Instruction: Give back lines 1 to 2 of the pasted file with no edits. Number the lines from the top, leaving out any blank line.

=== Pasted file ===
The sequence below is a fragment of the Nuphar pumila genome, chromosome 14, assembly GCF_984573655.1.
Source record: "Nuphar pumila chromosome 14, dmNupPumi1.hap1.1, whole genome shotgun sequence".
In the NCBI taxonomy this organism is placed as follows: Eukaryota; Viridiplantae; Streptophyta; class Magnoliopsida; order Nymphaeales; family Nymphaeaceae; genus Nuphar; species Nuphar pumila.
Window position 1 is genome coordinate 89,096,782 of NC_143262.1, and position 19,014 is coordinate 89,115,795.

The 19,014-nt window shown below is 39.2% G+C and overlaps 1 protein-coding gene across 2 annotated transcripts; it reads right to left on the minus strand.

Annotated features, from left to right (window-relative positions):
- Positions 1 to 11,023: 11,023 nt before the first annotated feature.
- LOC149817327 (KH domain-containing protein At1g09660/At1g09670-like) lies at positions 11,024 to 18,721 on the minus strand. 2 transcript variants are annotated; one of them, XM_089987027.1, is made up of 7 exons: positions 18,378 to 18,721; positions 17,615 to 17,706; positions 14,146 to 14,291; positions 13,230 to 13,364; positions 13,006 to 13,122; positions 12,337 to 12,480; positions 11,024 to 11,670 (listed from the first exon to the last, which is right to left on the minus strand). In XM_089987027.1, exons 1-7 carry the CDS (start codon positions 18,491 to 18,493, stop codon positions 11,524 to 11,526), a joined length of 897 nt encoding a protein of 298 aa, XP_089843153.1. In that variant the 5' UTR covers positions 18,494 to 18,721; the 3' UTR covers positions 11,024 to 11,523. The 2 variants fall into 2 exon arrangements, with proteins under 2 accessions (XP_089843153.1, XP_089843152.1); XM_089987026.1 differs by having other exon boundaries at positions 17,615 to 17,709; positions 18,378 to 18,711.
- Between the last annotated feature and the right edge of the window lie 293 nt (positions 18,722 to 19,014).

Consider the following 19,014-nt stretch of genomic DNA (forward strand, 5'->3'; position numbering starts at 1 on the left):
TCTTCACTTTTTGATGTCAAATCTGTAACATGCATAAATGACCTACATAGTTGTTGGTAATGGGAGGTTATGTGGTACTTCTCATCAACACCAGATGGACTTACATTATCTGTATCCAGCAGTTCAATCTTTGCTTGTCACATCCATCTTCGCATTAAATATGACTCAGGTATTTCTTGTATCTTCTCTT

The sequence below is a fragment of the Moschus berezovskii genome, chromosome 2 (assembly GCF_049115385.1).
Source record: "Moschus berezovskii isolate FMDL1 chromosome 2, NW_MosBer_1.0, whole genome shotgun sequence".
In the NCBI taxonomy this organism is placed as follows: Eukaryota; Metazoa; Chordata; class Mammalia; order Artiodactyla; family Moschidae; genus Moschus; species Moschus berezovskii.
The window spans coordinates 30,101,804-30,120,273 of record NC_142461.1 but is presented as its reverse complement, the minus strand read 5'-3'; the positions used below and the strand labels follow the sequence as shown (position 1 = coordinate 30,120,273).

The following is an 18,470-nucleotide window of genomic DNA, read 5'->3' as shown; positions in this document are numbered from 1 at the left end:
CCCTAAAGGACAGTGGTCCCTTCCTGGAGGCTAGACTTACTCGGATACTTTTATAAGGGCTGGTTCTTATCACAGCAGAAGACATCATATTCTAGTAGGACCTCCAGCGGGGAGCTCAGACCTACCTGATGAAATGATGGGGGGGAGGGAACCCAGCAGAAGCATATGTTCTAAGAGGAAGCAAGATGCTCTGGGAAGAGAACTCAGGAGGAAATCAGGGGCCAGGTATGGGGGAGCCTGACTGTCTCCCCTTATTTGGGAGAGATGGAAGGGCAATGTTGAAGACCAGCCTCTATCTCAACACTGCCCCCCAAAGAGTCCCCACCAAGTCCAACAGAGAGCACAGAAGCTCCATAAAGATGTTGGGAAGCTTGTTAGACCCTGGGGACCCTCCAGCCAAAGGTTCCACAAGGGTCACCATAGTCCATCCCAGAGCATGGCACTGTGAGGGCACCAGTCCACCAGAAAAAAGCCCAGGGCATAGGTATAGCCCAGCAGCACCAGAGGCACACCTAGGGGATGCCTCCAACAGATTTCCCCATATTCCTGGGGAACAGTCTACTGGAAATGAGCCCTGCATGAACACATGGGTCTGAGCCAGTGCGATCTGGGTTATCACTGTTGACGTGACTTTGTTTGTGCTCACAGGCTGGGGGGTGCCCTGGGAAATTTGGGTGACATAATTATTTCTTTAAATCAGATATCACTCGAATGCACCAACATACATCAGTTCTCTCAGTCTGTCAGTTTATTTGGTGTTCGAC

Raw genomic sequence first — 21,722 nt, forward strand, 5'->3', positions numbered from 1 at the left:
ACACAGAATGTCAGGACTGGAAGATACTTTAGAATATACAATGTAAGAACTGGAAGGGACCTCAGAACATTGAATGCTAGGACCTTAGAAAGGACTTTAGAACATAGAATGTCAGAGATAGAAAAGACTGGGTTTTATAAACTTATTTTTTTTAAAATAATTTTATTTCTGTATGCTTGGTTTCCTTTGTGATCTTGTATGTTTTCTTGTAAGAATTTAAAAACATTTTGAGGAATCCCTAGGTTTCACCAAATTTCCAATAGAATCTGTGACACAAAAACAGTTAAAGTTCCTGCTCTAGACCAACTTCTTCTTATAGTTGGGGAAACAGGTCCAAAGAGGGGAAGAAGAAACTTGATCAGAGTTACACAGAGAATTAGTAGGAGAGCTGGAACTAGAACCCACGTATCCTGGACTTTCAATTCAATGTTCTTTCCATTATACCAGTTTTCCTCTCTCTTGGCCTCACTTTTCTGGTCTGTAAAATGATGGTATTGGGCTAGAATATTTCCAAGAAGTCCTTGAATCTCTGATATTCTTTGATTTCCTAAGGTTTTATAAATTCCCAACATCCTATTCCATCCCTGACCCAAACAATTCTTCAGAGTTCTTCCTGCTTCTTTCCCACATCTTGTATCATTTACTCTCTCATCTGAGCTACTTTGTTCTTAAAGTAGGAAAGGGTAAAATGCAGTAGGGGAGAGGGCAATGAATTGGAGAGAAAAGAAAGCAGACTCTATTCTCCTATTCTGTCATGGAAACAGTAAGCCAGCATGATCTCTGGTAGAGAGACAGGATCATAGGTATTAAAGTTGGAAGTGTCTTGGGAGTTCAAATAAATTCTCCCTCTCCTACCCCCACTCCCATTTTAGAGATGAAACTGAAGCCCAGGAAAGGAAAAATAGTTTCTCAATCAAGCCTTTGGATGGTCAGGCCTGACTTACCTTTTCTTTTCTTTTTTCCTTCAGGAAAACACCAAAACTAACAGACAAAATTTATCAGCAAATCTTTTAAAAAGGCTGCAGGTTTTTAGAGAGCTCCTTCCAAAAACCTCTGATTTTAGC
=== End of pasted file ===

The sequence below is a fragment of the Nuphar pumila genome, chromosome 14, assembly GCF_984573655.1.
Source record: "Nuphar pumila chromosome 14, dmNupPumi1.hap1.1, whole genome shotgun sequence".